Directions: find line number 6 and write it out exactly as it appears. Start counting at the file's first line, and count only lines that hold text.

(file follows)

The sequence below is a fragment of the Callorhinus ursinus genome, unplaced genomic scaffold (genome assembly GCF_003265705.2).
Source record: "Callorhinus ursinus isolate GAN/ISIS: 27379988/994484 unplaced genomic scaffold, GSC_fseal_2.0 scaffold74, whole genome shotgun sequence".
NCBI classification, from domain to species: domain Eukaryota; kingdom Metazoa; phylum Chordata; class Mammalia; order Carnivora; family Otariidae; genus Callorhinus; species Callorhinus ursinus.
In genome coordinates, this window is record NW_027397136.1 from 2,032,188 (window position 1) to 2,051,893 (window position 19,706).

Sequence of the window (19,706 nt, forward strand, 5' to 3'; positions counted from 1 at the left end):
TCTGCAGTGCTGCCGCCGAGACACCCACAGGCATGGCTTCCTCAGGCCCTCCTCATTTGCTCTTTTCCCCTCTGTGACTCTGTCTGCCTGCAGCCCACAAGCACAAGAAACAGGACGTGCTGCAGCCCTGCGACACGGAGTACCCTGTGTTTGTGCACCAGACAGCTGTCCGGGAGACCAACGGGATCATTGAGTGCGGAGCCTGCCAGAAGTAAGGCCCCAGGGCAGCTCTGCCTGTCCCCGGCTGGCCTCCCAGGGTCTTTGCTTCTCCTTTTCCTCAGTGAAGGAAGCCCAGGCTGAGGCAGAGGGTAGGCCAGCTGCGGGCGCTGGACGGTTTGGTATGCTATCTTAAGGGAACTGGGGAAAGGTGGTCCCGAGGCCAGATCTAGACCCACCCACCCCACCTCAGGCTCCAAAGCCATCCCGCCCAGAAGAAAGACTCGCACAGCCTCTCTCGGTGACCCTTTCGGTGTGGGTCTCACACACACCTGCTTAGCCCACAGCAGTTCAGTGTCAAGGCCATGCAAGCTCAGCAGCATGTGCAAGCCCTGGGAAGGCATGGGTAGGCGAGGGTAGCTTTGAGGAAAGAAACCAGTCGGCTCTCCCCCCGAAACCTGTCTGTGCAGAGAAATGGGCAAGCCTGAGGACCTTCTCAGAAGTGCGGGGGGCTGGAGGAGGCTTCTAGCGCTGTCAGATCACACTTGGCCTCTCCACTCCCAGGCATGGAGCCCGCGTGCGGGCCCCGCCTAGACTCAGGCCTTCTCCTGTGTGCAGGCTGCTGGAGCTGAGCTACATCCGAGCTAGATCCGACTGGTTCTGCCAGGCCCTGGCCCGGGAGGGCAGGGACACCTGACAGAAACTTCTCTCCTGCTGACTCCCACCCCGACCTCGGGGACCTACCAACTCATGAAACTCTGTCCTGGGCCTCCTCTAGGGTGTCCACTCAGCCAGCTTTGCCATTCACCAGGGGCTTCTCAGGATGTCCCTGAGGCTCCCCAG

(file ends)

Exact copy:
TCTGCAGTGCTGCCGCCGAGACACCCACAGGCATGGCTTCCTCAGGCCCTCCTCATTTGCTCTTTTCCCCTCTGTGACTCTGTCTGCCTGCAGCCCACAAGCACAAGAAACAGGACGTGCTGCAGCCCTGCGACACGGAGTACCCTGTGTTTGTGCACCAGACAGCTGTCCGGGAGACCAACGGGATCATTGAGTGCGGAGCCTGCCAGAAGTAAGGCCCCAGGGCAGCTCTGCCTGTCCCCGGCTGGCCTCCCAGGGTCTTTGCTTCTCCTTTTCCTCAGTGAAGGAAGCCCAGGCTGAGGCAGAGGGTAGGCCAGCTGCGGGCGCTGGACGGTTTGGTATGCTATCTTAAGGGAACTGGGGAAAGGTGGTCCCGAGGCCAGATCTAGACCCACCCACCCCACCTCAGGCTCCAAAGCCATCCCGCCCAGAAGAAAGACTCGCACAGCCTCTCTCGGTGACCCTTTCGGTGTGGGTCTCACACACACCTGCTTAGCCCACAGCAGTTCAGTGTCAAGGCCATGCAAGCTCAGCAGCATGTGCAAGCCCTGGGAAGGCATGGGTAGGCGAGGGTAGCTTTGAGGAAAGAAACCAGTCGGCTCTCCCCCCGAAACCTGTCTGTGCAGAGAAATGGGCAAGCCTGAGGACCTTCTCAGAAGTGCGGGGGGCTGGAGGAGGCTTCTAGCGCTGTCAGATCACACTTGGCCTCTCCACTCCCAGGCATGGAGCCCGCGTGCGGGCCCCGCCTAGACTCAGGCCTTCTCCTGTGTGCAGGCTGCTGGAGCTGAGCTACATCCGAGCTAGATCCGACTGGTTCTGCCAGGCCCTGGCCCGGGAGGGCAGGGACACCTGACAGAAACTTCTCTCCTGCTGACTCCCACCCCGACCTCGGGGACCTACCAACTCATGAAACTCTGTCCTGGGCCTCCTCTAGGGTGTCCACTCAGCCAGCTTTGCCATTCACCAGGGGCTTCTCAGGATGTCCCTGAGGCTCCCCAG